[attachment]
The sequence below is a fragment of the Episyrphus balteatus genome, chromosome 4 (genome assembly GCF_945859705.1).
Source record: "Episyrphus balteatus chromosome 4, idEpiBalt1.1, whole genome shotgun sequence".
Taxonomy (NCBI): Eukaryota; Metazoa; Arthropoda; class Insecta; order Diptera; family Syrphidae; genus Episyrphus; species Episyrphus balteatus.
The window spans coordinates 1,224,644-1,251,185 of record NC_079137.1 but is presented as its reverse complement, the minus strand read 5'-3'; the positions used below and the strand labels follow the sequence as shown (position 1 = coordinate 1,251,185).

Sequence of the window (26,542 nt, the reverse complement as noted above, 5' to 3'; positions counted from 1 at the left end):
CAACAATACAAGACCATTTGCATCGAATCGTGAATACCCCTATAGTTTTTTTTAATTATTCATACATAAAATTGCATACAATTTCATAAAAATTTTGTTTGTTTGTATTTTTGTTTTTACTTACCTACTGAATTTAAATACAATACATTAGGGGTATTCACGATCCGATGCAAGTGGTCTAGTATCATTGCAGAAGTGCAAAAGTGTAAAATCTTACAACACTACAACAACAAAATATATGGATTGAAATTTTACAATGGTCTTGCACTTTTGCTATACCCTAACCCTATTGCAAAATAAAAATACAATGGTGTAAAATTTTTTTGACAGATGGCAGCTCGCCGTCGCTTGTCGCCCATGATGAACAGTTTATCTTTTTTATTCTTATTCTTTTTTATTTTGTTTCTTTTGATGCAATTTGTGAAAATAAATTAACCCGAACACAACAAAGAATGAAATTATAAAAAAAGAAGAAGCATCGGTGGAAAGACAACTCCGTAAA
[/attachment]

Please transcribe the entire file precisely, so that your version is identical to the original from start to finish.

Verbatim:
The sequence below is a fragment of the Episyrphus balteatus genome, chromosome 4 (genome assembly GCF_945859705.1).
Source record: "Episyrphus balteatus chromosome 4, idEpiBalt1.1, whole genome shotgun sequence".
Taxonomy (NCBI): Eukaryota; Metazoa; Arthropoda; class Insecta; order Diptera; family Syrphidae; genus Episyrphus; species Episyrphus balteatus.
The window spans coordinates 1,224,644-1,251,185 of record NC_079137.1 but is presented as its reverse complement, the minus strand read 5'-3'; the positions used below and the strand labels follow the sequence as shown (position 1 = coordinate 1,251,185).

Sequence of the window (26,542 nt, the reverse complement as noted above, 5' to 3'; positions counted from 1 at the left end):
CAACAATACAAGACCATTTGCATCGAATCGTGAATACCCCTATAGTTTTTTTTAATTATTCATACATAAAATTGCATACAATTTCATAAAAATTTTGTTTGTTTGTATTTTTGTTTTTACTTACCTACTGAATTTAAATACAATACATTAGGGGTATTCACGATCCGATGCAAGTGGTCTAGTATCATTGCAGAAGTGCAAAAGTGTAAAATCTTACAACACTACAACAACAAAATATATGGATTGAAATTTTACAATGGTCTTGCACTTTTGCTATACCCTAACCCTATTGCAAAATAAAAATACAATGGTGTAAAATTTTTTTGACAGATGGCAGCTCGCCGTCGCTTGTCGCCCATGATGAACAGTTTATCTTTTTTATTCTTATTCTTTTTTATTTTGTTTCTTTTGATGCAATTTGTGAAAATAAATTAACCCGAACACAACAAAGAATGAAATTATAAAAAAAGAAGAAGCATCGGTGGAAAGACAACTCCGTAAA